By Doug Ireland
---- — After former Derry Town Councilor Kevin Coyle expressed interest in becoming a Rockingham County commissioner, he was flooded with questions.
“I can’t tell you how many people have asked me, ‘What does a county commissioner do?’” Coyle said.
The answer is simple.
“We run the county,” he said.
But as Coyle, 48, and fellow newly elected Commissioner Thomas Tombarello of Sandown prepare to be sworn in to office tomorrow, perhaps few people realize the significance of the three-member panel.
The Board of Commissioners manages an annual budget of approximately $75 million and is responsible for several hundred county employees. It also oversees the county nursing home, jail, sheriff’s office, attorney’s office, the registry of deeds and several departments.
The pay isn’t bad either. Commissioners are paid $19,800 a year, far more than the $100 a year state lawmakers earn.
What was a small-scale operation has grown tremendously over the years. It’s now the equivalent of a big business and requires a professional manager to run, just like any municipality, according to outgoing Chairwoman Maureen Barrows of Exeter.
“We have no county administrator – we are the only county in New Hampshire that doesn’t have a business administrator,” she said. “I just want someone to oversee the finances in a more comprehensive way.”
Having an administrator would avoid the type of contentious situations that occurred in the past, when commissioners didn’t always see eye to eye, she said.
“It’s all about a personality conflict over what gets done or doesn’t get done,” she said.
Barrows, a 19-year commissioner, lost to Tombarello in the September primary by 124 votes.
“I can’t wait to get in there,” Tombarello said last week. “I’m hoping to bring something to the table.”
Barrows, 76, has mixed feelings about stepping down. The former human services administrator is leaving county government after 25 years.
“I loved every minute of it — I wasn’t always right, but I was right more than I was wrong,” she said. “It’s time for me to move on, though I didn’t do it willingly.”
Barrows admits feeling bitter about her defeat, especially after Tombarello made comments critical of her and her campaign. About three weeks ago, she decided it was time to put feelings aside and help Tombarello to make for a smoother transition.
“I said, ‘This is crazy. I can’t hold grudges,’” she said. “At this point, I wish the two men well and I hope it works out.”
Tombarello and Coyle have been attending the commission’s weekly meetings to prepare. Coyle, too, has gotten some help from the incumbent he ousted in the primary — C. Donald Stritch.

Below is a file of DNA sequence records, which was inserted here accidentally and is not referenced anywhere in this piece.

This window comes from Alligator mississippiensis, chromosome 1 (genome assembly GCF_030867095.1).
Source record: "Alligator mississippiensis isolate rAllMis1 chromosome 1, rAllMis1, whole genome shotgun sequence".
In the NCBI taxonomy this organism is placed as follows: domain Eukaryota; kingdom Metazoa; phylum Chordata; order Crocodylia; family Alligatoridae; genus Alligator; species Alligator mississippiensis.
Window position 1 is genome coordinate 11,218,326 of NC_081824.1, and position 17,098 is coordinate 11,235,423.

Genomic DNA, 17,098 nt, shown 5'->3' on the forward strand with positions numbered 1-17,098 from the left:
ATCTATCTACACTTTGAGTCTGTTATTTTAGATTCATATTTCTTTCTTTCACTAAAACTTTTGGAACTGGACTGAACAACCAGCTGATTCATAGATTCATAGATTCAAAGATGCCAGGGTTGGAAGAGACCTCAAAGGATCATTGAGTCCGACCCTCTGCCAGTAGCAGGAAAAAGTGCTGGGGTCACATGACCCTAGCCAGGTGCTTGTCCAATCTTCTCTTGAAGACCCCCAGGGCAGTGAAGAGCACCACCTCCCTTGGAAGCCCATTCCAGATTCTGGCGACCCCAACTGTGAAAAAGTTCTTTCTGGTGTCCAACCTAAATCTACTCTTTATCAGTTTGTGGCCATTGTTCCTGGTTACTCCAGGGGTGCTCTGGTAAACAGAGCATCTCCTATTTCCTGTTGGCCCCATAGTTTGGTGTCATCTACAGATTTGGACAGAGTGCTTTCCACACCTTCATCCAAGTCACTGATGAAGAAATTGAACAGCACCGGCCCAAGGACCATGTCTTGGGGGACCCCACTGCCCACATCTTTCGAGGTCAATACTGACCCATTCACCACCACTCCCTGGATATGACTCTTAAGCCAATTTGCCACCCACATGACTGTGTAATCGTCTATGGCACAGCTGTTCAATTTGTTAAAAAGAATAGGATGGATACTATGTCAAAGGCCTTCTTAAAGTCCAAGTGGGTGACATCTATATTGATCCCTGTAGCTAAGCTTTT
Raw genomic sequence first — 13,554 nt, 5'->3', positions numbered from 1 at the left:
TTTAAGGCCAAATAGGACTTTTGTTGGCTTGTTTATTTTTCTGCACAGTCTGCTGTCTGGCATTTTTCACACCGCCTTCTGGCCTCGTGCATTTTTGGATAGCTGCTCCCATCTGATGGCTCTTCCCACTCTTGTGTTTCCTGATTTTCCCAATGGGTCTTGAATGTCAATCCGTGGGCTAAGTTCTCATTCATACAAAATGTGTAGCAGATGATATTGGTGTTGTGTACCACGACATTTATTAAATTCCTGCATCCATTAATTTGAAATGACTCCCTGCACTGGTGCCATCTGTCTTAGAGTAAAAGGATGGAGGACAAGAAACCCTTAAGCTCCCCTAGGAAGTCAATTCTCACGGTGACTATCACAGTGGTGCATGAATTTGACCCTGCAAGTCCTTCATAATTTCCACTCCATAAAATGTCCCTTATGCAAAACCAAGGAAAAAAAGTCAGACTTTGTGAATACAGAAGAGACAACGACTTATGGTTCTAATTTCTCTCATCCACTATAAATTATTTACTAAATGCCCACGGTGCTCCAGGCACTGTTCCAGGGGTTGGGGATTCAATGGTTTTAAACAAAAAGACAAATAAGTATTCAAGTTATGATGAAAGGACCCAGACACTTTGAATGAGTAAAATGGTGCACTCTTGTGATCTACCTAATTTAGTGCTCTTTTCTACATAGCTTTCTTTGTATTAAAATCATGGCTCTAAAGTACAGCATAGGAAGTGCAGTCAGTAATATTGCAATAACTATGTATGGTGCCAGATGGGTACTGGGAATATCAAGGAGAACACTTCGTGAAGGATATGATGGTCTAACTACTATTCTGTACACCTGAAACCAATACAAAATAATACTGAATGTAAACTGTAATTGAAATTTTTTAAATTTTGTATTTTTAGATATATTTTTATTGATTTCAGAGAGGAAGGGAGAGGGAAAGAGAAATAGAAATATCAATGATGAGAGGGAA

“He’s helped me get up to speed,” Coyle said of Stritch. “I couldn’t have asked him to do more. I think because of the help we received, Tom and I are going to hit the ground running.”
They only have until Jan. 14 to prepare the county budget for the legislative delegation’s review. Both men said they are up to the task.
“We’re going to have to make some fairly significant decisions very quickly,” Coyle said.
Tombarello agreed. He started consulting with county officials before he was even elected.
“I’ve been meeting with department heads since the primary,” he said.
Tombarello, 53, is a Sandown selectman and master electrician with his own business, Thomas Tombarello Electrical Services.
He served as a deputy sheriff in Massachusetts for 13 years. He said he is concerned about overcrowding at the county jail, a contract stalemate several employee unions, and the need to upgrade the county dispatch center. An expansion of the jail is under consideration.
The two new commissioners said it may be time for small towns that use the dispatch center for free at nights and on weekends to start pitching in.
“If they want a million-dollar update, you should pay for it,” Coyle said. “If they want to set up their own dispatch, it would cost them at least $100,000 a year.”
Coyle, a prosecutor for the Londonderry Police Department, said one of his goals is to take a thorough look at each department’s budget to see if the current spending is justified. He said wonders if the county really needs approximately 600 workers.
“You have to question whether we need all these employees,” he said.
Coyle disagrees with Barrows that the county needs an administrator, which would be a costly addition to the budget at a time when cutbacks are in order.
“I think we need to look at a lot of things,” Coyle said.
Those include the county nursing home, where he thinks some of programs, such as the adult day-care program, may not be worth the expense.
“There are some programs we are not going to be able to keep,” he said.